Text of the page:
"The immediate question for this Committee and the House is whether clause 18 will make any difference to any of this. My respectful submission to you is that it doesn't."[65]

61. In relation to the assumptions made in paragraph 106 of the Explanatory Notes Professor Tomkins said:

    "First, there is great controversy, as we have already seen, about whether parliamentary sovereignty is a common law principle. Secondly, clause 18 does not place on a statutory footing the common law principle of parliamentary sovereignty, not even with respect to directly applicable or directly effective EU law. It doesn't deal, as you have already heard, with the primacy issue; it deals only with the source issue, which isn't really a question of sovereignty."[66]

62. He also said that he found clause 18 "baffling", because "it is addressing only that little bit of what is actually a much bigger set of concerns, and it is addressing the little bit of a much bigger set of concerns that does not seem to be problematic",[67] and that this could lead to dangerous consequences:

    "Why put it in? I think it's extremely dangerous, as I say in the closing paragraphs of my written submissions. The rule that I would respectfully urge you to bear in mind in dealing with this or any other question of constitutional reform is the most powerful law of constitutional reform, which is the law of unintended consequences. The more I think about this, the smaller clause 18 seems. It seems to be dealing, as I said a few moments ago, with one aspect of a big problem that is not itself particularly problematic, because it was fairly clearly dealt with by the Thoburn judgment. Yes, we can't be overly relaxed about the fact that the Thoburn judgment is definitive for all intents and purposes. None the less, it's the state of the law for the time being, and nobody is really suggesting to you that it shouldn't be the state of the law for the time being. It deals with that. That's an issue that doesn't really need to be dealt with. It doesn't deal with any of the problems that do really need to be dealt with, in my respectful judgment, relating to questions of sovereignty in the context of the relationship between the UK and the EU. Nor does it deal with any other of the challenges to parliamentary sovereignty outwith the context of the EU that again do, in my submission, need at least to be considered or examined, if not necessarily legislated for."[68]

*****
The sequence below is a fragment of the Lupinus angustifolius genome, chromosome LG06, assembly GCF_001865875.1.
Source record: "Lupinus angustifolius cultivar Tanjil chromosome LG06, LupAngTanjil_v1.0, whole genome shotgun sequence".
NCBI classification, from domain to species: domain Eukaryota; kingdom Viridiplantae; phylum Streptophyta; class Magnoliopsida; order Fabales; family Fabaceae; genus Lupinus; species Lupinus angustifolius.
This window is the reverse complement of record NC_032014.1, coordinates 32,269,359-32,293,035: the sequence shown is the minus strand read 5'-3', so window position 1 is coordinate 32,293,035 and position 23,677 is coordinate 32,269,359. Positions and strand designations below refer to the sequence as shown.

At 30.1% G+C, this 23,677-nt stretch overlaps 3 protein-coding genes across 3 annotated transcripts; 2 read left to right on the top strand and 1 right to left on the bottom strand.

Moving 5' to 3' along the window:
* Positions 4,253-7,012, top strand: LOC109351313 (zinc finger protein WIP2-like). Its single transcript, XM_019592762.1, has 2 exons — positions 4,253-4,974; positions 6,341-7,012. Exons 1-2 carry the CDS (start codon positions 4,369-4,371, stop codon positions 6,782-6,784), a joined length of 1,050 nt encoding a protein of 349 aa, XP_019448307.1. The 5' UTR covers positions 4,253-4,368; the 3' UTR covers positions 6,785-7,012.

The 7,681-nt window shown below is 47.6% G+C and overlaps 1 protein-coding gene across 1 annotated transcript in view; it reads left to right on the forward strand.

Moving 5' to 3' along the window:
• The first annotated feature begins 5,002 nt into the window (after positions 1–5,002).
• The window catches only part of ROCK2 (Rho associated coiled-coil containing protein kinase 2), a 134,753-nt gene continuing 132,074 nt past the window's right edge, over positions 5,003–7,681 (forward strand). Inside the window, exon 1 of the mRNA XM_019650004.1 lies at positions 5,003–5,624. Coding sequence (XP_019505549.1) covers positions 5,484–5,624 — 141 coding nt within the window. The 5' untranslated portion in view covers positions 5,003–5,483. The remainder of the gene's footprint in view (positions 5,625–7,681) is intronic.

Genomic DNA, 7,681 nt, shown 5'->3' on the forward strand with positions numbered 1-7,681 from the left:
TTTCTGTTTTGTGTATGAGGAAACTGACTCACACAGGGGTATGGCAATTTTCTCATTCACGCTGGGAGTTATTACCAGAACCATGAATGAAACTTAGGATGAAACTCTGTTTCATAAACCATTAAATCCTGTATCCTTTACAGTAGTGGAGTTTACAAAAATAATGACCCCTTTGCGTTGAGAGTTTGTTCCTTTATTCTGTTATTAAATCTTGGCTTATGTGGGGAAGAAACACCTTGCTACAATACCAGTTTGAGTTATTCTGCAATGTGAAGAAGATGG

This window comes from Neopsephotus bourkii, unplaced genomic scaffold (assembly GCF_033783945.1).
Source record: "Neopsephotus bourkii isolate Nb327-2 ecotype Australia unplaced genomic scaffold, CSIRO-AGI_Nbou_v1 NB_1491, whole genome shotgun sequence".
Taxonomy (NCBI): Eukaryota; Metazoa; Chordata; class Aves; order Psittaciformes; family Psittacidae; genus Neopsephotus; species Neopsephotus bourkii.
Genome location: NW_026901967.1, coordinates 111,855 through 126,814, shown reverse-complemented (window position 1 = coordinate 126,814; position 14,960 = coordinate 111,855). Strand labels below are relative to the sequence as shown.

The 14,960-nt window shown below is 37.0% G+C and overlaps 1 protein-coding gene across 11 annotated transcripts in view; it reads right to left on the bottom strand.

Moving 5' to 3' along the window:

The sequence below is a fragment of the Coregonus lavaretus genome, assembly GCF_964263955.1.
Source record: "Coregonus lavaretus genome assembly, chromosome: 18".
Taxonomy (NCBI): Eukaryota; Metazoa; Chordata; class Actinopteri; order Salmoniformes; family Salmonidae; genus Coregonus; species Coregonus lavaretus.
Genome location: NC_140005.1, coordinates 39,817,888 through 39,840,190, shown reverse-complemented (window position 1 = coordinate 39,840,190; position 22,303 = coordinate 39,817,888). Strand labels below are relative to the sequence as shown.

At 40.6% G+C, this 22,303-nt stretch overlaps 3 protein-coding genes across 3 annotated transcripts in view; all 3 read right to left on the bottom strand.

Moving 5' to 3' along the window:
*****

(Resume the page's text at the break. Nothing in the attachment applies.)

63. Towards the end of his evidence he repeated the point, in starker terms:

    "if the House of Commons were to proceed to legislate this Bill into law without considering what the implications of legislating on a little bit of parliamentary sovereignty might be on the rest of the areas that I have highlighted in which parliamentary sovereignty may be perceived to be under challenge, there may be very grave consequences in terms of the way in which such incomplete and partial legislation would subsequently be used in case law. I tried to sketch that out in the closing paragraphs of my written submission."[69]

Parliament binding its successors?

64. This Report deals primarily with consideration of clause 18. However, as Professor Bradley states in his written evidence, discussion of legislative supremacy is likely to involve the proposition that Parliament is unable to bind its successors.[70] He sees it as remarkable therefore that the Government's Explanatory Notes do not deal with the application of this proposition to the proposals that approval to certain changes in EU law will require first to be approved by an Act of Parliament and that the change should be approved by a referendum. Clauses 2, 3 and 6 provide that the Act of Parliament to approve a specific change must contain provision for the holding of a referendum. Professor Bradley goes on to state that:

    "It is one thing for Parliament to require that certain actions may be taken by the Government only when approval has been given for them by a further Act. But today's Parliament may not require that further Act to include the requirement of a referendum. A future Parliament may of course expressly repeal or amend the requirement of a referendum clause, but (unless the present European Union Bill is recognised by the courts as being a constitutional statute, and thus immune from implied repeal) what is the position if no referendum clause is included in the later Act—either because no such clause is proposed by the Government or if a referendum clause is proposed but is then defeated?"

He poses the question of whether it is envisaged that a future Act of Parliament that did not include a referendum clause would be subject to judicial review. And suggests that in direct contrast to Laws LJ in the Thoburn case, in Part 1 of the Bill, Parliament is attempting to "stipulate as to the manner and form of any subsequent legislation".

65. For Professor Dougan there was an obvious irony in the drafting of a Bill which sought to safeguard the UK from what was, in his view, a fictitious prospect of an attack from the EU or from UK judges on the basis of EU law. By proposing "referendum locks" the Government was attempting "to persuade the current Parliament to bind its successors in a manner which runs counter to accepted understandings of our constitutional order."[71]